U.S. voters are nearly evenly split on whether the Democrats or Republicans can better handle the nation's ills, a United Press International poll indicated.
Thirty-five percent of registered voters said they thought Democrats would be better than republicans in resolving the nation's problems, ranging from the economic crisis and unemployment to immigration and the war on terror, results of the UPI-CVoter poll released Tuesday indicated.
Thirty-six percent said they thought Republicans would do a better job.
A week ago, survey participants indicated they preferred the Republicans over the Democrats, 38 percent to 30 percent.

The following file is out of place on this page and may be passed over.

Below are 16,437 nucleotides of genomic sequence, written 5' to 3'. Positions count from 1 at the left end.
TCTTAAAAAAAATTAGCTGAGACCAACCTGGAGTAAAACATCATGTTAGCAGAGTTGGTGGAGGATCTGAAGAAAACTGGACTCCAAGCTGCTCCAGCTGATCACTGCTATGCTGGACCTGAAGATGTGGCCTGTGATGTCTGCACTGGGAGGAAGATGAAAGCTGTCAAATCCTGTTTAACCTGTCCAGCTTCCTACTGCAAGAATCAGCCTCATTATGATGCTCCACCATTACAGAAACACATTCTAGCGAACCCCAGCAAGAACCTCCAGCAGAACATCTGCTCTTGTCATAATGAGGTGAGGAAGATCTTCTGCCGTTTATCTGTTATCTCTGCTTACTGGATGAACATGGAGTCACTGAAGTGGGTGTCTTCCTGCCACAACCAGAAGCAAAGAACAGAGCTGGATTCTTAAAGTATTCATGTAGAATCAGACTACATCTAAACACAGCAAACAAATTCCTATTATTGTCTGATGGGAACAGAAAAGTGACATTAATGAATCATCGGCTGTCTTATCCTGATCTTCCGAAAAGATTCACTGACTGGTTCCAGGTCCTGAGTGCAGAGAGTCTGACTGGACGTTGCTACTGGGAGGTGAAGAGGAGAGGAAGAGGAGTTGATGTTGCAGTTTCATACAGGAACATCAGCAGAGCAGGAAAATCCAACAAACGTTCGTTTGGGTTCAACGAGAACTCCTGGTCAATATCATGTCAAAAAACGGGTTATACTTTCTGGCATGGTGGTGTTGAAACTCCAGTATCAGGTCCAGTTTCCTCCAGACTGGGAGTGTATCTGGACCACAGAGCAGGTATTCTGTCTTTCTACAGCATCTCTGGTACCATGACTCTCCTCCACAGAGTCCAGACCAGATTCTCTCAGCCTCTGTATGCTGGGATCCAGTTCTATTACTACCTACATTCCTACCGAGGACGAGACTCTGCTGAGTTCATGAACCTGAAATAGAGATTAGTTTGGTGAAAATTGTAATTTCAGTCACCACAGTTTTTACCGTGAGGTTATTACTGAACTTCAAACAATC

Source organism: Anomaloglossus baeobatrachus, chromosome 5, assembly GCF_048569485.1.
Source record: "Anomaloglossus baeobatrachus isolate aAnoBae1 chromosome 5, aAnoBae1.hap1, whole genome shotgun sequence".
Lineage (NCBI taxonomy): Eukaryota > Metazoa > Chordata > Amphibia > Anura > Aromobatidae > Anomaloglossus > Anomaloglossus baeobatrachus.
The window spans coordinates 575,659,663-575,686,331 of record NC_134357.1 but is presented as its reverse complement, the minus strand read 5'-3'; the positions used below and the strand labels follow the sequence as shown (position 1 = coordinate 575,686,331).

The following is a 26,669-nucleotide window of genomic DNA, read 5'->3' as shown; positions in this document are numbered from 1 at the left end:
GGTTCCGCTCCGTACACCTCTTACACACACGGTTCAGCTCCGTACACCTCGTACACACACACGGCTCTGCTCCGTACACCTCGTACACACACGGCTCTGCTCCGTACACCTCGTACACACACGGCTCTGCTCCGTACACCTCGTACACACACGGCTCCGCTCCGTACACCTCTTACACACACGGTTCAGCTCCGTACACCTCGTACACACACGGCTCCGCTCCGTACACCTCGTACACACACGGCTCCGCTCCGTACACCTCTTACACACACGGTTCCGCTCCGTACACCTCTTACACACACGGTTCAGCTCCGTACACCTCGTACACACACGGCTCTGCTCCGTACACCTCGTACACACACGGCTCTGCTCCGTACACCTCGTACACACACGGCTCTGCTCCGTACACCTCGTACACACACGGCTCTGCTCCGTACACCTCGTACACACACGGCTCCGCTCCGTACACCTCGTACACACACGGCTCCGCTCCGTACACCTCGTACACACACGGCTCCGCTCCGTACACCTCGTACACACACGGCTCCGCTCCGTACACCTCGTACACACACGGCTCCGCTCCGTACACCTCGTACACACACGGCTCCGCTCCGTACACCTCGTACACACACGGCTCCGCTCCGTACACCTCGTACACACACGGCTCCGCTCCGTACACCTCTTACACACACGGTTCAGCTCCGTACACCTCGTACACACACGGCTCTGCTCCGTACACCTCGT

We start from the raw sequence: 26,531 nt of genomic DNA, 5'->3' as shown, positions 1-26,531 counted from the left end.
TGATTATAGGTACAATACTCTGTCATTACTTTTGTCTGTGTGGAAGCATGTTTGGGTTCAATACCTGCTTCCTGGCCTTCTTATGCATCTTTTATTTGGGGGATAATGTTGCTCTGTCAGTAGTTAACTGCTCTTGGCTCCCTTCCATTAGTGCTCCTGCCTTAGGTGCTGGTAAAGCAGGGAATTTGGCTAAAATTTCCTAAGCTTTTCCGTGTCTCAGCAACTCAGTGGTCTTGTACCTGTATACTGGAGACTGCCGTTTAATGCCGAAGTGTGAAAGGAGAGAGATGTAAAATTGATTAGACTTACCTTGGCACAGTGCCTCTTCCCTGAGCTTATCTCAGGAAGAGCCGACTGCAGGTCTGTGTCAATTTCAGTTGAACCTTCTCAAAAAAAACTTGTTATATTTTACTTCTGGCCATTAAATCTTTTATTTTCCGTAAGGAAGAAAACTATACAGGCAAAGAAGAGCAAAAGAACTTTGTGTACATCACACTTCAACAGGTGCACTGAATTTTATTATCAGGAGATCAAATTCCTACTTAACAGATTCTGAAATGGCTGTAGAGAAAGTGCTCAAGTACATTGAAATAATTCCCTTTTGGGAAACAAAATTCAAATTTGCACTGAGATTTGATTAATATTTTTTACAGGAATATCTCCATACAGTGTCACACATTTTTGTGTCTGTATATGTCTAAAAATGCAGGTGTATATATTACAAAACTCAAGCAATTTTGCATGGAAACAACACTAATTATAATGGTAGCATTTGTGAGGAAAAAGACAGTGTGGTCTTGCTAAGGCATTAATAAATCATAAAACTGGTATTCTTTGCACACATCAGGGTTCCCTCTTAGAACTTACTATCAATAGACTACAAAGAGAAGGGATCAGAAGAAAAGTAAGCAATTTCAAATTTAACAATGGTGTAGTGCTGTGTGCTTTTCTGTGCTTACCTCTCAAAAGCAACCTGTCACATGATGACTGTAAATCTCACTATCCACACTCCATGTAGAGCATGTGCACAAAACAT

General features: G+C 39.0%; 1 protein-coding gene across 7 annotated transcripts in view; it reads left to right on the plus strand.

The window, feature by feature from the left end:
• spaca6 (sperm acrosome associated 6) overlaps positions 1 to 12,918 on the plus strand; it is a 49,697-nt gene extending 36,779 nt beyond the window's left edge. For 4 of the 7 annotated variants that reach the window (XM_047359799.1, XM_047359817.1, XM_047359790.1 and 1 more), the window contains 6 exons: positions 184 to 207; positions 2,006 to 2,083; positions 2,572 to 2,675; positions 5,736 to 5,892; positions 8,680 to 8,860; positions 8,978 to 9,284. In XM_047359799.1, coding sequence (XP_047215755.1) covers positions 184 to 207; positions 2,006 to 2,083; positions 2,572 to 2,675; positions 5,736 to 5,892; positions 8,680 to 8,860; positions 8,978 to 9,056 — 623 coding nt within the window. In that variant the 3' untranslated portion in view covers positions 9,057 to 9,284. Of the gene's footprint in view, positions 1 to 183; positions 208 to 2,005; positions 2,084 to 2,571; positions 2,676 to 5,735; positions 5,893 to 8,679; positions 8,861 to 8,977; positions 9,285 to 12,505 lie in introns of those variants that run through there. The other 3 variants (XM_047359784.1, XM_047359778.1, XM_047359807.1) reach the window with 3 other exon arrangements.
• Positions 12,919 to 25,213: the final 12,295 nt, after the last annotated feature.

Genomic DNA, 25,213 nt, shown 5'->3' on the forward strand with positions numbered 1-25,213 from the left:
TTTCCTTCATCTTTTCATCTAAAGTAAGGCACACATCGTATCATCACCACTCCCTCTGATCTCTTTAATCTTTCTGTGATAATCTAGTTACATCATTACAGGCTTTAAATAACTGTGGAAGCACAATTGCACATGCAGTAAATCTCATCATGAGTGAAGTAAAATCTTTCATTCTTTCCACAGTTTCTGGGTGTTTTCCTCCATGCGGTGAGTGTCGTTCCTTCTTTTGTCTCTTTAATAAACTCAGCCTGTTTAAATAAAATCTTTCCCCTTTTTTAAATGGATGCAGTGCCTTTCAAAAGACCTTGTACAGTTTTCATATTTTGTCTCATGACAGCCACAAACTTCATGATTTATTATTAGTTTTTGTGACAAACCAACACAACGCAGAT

The race between President Obama and GOP rival Mitt Romney remained too close to call a week ahead of the election, results indicated. Among likely voters, Obama was favored 48 percent to 47 percent, well within the margin of error.
Obama had a 51 percent approval rating and a 44 percent disapproval rating.
Results are based on nationwide interviews conducted Oct. 22 through Monday with 1,556 registered voters, of which 1,196 said they were likely to vote on Election Day. The margin of error is 3.5 percentage points for the overall sample and 4.5 percentage points for likely voters.
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